If Salt Lake property taxpayers want to retrofit or rebuild the city's schools for earthquake safety, they will have to foot a huge bill - $100 million.
The Salt Lake Board of Education heard Tuesday night that the owner of a $100,000 home would have to pay a $60 per year increase - or five mills - for the next 25 years to cover a $100 million bond.The figures come from a study by district Business Administrator W. Gary Harmer, who reminded the board members last month that they need to worry about how they'll pay for any seismic retrofitting as well as what changes they will make in academic programs and school size.
Harmer, who studied the various size and construction options being considered by the board in deciding the cost, came up with a figure that much higher than numbers that have been floated before. Other cost estimates have ranged from $30 to $80 million.
But even the $100 million isn't set in concrete. The board hasn't looked at the elementary schools, so there wasn't enough information so that Harmer could be very specific, Harmer said.
Harmer said that several bond elections would probably be required because of federal regulations that require the money to be spent within 10 years of the issuance of the bond.
He suggested a more logical plan would be to hold two or three bond elections and phase in the retrofitting and construction. That means it would take 25 years to fix all of the elementary schools by doing about one school a year, he said.
But board President Stephen Boyden pointed out that the district's seismic task force had recommended that all seismic work be done within 20 years.
The elementary schools could be done within 10 years if the some schools were put on double sessions to compensate for the schools undergoing construction or if the entire school district was moved to a year-round schedule, thus increasing each school's enrollment capacity, he said.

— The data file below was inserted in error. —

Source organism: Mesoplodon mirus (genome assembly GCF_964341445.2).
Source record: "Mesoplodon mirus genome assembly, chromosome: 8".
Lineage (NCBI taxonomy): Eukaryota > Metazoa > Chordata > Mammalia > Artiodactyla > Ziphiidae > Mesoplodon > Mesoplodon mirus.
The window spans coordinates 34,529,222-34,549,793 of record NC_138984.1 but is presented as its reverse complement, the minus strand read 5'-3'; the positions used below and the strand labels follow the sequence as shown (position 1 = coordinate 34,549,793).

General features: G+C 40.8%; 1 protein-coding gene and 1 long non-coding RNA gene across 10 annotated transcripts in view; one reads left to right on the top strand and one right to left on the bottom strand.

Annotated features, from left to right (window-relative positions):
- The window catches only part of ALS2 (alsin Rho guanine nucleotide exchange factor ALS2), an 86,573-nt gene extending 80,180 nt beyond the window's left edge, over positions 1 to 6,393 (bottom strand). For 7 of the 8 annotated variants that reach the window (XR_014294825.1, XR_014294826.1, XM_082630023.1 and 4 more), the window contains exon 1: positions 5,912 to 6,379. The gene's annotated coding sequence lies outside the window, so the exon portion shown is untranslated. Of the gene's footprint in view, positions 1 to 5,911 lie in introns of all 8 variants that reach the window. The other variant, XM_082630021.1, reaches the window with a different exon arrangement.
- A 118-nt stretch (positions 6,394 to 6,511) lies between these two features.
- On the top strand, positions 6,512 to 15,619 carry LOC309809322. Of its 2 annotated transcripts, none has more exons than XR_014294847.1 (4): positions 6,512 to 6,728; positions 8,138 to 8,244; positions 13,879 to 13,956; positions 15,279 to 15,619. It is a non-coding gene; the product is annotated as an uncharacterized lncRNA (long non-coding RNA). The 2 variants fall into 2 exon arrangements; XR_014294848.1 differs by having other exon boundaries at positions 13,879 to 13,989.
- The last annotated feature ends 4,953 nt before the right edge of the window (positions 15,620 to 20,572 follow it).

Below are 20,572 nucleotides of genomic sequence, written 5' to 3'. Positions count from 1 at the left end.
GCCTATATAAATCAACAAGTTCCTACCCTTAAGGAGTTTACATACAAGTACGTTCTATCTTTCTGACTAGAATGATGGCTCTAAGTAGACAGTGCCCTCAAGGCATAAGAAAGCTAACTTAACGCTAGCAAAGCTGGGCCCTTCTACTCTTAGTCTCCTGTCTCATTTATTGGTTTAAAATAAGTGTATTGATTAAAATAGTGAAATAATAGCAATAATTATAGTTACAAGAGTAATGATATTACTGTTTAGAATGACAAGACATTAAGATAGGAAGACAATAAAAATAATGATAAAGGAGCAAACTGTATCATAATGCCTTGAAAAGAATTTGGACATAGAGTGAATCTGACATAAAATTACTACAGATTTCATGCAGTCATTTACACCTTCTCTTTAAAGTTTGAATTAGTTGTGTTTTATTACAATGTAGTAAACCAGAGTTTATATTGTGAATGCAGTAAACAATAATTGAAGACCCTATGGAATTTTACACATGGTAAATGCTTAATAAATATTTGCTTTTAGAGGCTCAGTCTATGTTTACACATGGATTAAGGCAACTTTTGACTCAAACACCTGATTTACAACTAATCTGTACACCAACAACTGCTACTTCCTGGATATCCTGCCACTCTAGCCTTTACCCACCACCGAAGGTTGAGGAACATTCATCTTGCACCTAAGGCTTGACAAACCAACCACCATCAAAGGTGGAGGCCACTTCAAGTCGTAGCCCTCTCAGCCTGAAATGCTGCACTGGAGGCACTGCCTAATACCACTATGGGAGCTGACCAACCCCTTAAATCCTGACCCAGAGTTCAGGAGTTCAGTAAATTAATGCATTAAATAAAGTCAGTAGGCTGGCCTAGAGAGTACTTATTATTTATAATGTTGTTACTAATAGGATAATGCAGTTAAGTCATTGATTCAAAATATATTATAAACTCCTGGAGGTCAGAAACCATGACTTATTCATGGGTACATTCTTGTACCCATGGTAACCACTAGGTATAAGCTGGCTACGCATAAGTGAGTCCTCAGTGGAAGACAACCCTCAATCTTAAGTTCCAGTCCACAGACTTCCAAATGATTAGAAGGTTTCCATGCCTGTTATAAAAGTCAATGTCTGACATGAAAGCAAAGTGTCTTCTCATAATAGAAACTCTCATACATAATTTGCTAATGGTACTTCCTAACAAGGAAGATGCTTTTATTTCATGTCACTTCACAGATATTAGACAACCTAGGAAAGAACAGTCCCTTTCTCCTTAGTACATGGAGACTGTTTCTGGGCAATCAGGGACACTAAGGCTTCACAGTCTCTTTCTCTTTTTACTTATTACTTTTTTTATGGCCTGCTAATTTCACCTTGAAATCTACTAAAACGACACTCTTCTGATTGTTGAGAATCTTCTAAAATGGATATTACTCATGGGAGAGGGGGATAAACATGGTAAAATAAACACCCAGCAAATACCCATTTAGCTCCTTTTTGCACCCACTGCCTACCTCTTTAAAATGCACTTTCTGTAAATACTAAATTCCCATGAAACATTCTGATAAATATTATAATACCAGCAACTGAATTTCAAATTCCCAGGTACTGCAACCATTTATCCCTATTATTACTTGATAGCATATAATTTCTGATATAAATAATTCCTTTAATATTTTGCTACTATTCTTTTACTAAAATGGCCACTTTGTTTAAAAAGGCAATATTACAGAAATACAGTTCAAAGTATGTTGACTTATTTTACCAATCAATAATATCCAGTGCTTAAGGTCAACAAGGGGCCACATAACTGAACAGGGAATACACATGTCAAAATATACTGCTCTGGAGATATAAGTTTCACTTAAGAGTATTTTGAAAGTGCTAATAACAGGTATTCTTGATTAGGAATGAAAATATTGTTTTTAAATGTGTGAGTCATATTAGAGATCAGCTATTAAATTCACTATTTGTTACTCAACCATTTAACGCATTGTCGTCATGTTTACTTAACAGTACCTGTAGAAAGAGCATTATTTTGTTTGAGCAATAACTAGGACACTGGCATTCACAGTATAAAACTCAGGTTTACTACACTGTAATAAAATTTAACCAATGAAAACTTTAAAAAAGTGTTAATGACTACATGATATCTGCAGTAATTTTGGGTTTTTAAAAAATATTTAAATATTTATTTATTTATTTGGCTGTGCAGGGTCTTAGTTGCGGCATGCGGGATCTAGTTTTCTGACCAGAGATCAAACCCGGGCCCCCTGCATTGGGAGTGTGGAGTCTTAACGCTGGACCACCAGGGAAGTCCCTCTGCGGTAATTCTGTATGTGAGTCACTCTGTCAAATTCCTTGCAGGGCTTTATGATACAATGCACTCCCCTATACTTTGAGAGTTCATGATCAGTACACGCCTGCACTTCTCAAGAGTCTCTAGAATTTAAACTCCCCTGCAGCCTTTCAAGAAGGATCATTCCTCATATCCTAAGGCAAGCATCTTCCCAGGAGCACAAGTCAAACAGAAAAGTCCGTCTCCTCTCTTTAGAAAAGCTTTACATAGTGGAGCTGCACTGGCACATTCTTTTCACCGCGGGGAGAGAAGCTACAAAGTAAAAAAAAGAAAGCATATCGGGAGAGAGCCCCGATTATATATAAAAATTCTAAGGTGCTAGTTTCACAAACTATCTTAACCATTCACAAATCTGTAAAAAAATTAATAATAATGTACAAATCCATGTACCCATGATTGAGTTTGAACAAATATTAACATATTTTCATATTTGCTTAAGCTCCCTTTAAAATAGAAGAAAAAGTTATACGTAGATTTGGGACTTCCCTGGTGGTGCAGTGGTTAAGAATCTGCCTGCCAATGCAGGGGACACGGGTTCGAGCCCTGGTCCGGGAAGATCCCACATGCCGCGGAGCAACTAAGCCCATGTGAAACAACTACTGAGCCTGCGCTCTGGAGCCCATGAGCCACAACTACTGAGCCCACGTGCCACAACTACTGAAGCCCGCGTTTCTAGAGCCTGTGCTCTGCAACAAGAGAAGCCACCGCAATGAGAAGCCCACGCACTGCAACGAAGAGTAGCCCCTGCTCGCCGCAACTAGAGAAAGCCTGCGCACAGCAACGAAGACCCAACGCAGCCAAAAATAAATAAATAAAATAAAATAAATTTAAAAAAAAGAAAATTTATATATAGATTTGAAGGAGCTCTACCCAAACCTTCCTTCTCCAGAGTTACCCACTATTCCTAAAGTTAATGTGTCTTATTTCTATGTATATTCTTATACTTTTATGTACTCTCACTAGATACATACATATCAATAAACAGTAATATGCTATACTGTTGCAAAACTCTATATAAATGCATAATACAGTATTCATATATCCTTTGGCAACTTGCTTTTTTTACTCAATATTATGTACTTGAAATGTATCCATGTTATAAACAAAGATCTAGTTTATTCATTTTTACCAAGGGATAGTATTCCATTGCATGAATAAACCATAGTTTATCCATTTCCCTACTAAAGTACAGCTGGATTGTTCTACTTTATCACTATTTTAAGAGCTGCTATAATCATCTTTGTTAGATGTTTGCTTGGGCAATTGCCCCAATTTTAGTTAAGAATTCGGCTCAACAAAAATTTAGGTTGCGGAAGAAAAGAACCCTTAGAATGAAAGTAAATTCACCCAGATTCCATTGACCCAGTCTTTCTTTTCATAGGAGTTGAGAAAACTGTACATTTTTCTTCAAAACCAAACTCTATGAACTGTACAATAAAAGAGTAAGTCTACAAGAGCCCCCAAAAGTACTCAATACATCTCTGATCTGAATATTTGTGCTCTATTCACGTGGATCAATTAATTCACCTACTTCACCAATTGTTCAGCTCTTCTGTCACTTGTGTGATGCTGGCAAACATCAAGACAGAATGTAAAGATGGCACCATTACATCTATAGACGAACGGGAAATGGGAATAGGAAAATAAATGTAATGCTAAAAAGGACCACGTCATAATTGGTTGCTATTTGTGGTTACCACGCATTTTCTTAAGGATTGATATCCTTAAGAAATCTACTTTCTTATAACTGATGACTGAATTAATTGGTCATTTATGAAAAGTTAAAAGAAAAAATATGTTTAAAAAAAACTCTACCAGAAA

Board member Ronald Walker suggested that the district staff check into what state funding California schools received when making its schools more earthquake resistance.
But Harmer and Boyden said they didn't think the receipt of state funds was feasible.
`If our community isn't concerned enough to finance it (seismic retrofitting) with our own money, I don't think the state will pick it up," Boyden said.
Here are the possible phases for construction and bond elections.
Phase I - 6 years
This phase would include the retrofitting and rebuilding of the three high schools plus two elementary schools. The cost would be $36.9 million.
Included in this proposal is the demolition of the 78-year-old classroom wing at East and rebuilding it on the east side of 13th East. Buildings and Grounds Director Steve Harman said a three-story building that would house 2,200 students could be constructed on the east side of the street
But it would probably take configuring the baseball diamond and relocating parking and the tennis courts, along with the technology building, field house and football field, on the west side of 13th East.
This plan would allow East students to attend school in the old building while the new one was under construction. However, the proposal was presented only to show it could be done and is not a recommendation at this point, Harman said.
Phase II - 2 to 3 years
This phase, estimated to cost $25.6 million, would include the retrofitting of the district's five intermediate schools and Horace Mann, which houses the alternative high school.
Phase III - 25 to 28 years
This phase would see the retrofitting or rebuilding of the remaining 25 elementary schools for an estimated $38.7 million.